“Whatever! That’s not the point! The point is, I could pretend I don’t have a choice, and just live here my whole life. I could even go live in Tintagel. But I do have a choice, and I only have one life, and if it’s all right with you I’m going to spend it in Fillory, in my castle, chilling with dwarves and sleeping on pegasus feathers.”

“Because it’s easier,” Poppy said. “And why not do the easiest possible thing? Because isn’t that always the best thing?”

“Yes, why not? Why not?”

Quentin had absolutely no idea why Poppy aggravated him so much, and so efficiently, with such great precision. And he didn’t know why he sounded so much like Benedict right now either.

“All right already,” Josh said. “Stop. You live here. You live in Fillory. Everybody’s happy.”

“Sure,” Poppy chirped.

God, Quentin thought. It’s like Janet all over again.

They assembled two hours later in the narrow street behind the palazzo. The building was too heavily warded to cast a portal inside it.

“I thought maybe we could do it down there.” Josh peered doubtfully down the street. “There’s one of those tiny Venetian micro-alleys down there. Nobody ever uses it.”

Nobody else had a better suggestion. Quentin felt shifty—it was like they were looking for a place to shoot up, or have sex outside. Josh led them twenty yards down the street, which itself wasn’t much more than an alley, then cut left into a gap between buildings. There was barely room for two people to walk next to each other. At the end of the alley was a bright ribbon of water and sunlight: the Grand Canal. It was deserted, but Josh hadn’t been completely right about nobody ever using the alley, because somebody had definitely used it as a urinal not too long ago.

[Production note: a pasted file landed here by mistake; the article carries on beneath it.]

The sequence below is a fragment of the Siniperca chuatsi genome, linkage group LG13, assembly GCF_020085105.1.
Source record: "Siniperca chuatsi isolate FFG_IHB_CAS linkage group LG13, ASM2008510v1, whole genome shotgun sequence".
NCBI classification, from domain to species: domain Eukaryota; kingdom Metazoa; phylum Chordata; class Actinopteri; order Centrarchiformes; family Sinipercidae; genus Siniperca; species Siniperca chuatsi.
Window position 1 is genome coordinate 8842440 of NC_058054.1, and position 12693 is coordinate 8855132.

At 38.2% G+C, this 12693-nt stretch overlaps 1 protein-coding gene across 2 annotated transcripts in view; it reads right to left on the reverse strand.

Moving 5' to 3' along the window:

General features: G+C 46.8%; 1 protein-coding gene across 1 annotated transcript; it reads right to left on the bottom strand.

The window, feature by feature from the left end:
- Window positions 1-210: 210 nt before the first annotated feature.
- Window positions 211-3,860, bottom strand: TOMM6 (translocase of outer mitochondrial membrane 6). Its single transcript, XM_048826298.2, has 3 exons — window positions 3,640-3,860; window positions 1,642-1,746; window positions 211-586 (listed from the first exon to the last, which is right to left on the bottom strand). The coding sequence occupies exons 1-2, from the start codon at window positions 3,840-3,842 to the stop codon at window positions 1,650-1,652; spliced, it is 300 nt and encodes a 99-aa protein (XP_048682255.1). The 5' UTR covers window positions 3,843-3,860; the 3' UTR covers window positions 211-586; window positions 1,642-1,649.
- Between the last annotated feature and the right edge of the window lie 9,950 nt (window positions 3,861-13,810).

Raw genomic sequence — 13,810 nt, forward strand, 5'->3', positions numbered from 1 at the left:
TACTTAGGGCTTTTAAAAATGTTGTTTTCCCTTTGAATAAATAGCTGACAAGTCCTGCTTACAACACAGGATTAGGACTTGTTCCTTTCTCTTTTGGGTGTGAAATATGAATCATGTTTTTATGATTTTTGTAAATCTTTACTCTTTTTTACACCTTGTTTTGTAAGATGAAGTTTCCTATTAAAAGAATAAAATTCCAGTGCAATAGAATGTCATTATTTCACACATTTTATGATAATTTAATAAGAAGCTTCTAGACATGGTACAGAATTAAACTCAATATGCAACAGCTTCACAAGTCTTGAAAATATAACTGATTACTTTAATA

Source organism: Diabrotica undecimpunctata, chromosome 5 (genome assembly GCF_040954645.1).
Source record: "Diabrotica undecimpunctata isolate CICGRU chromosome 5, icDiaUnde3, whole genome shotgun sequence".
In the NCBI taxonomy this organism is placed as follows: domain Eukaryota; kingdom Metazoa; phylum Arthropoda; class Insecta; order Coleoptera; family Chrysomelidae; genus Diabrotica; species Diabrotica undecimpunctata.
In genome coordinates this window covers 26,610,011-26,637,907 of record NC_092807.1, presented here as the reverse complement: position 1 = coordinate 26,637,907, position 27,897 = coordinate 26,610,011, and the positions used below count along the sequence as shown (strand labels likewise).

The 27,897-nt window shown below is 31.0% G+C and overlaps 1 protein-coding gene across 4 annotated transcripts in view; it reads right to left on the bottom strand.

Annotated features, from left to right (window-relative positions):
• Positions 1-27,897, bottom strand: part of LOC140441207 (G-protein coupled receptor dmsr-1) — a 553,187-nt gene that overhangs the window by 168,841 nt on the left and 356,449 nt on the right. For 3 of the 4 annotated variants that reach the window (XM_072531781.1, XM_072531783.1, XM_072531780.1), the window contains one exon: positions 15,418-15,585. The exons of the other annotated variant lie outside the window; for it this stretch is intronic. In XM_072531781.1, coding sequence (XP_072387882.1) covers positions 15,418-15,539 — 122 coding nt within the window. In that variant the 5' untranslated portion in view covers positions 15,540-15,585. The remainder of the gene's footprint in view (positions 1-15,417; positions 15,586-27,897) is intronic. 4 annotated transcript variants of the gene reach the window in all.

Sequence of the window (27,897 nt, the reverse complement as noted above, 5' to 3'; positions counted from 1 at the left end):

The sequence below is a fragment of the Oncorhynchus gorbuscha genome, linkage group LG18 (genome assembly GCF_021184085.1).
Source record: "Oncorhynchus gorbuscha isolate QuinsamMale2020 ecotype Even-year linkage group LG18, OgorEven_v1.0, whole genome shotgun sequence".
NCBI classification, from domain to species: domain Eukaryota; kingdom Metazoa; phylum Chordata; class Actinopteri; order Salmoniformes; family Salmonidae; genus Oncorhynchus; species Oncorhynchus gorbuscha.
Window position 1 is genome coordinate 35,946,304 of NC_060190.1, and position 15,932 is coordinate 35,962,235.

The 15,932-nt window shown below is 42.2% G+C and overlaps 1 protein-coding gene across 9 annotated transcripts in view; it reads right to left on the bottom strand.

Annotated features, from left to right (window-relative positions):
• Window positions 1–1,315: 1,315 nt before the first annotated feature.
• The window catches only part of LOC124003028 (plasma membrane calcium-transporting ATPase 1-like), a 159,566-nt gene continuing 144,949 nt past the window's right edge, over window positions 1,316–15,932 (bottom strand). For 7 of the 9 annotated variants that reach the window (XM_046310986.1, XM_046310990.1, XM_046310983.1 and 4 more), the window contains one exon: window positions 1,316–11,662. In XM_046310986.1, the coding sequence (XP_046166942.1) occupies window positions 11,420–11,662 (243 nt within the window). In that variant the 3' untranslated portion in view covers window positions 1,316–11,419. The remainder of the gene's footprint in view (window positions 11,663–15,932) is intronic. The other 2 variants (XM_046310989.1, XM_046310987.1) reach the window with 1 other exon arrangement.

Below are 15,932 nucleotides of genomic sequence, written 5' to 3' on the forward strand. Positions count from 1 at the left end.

It reminded Quentin of when he used to catch a portal back to Brakebills at the end of summer. Usually they’d send him down some random local alley and put the portal at the end. The thought of it ignited a hot coal of nostalgia in his chest, for a time when he didn’t know better.

“Let me just see how much of this I remember . . .”

Josh pulled a crumpled piece of paper out of his pocket, on which he’d scribbled neat columns of coordinates and vectors. Poppy, who was taller than him, kibitzed over his shoulder.

“See, it’s not direct,” he said, “but there’s a junction you can use, it’s out in the English Channel somewhere.”

“Why don’t you go through Belfast?” Poppy said. “Everybody does. Then you double back south. It’s actually shorter in astral geometry.”

“Nah, nah.” Josh squinted at his writing. “This is way more elegant. You’ll see.”

“I’m just saying, if you miss the junction and we go in the water, it’s a long swim to Guernsey . . .”

Josh stuffed the paper in his back pocket and squared off into his spellcasting stance. He spoke the words quietly and clearly, without hurrying. With a lot more confidence than Quentin ever remembered him having, he made a series of symmetrical movements with his arms, shifting his fingers rapidly through different positions. Then he squared his shoulders, bent his knees, and hooked his fingers firmly underhand into the air, like he was preparing to haul open an especially heavy garage door.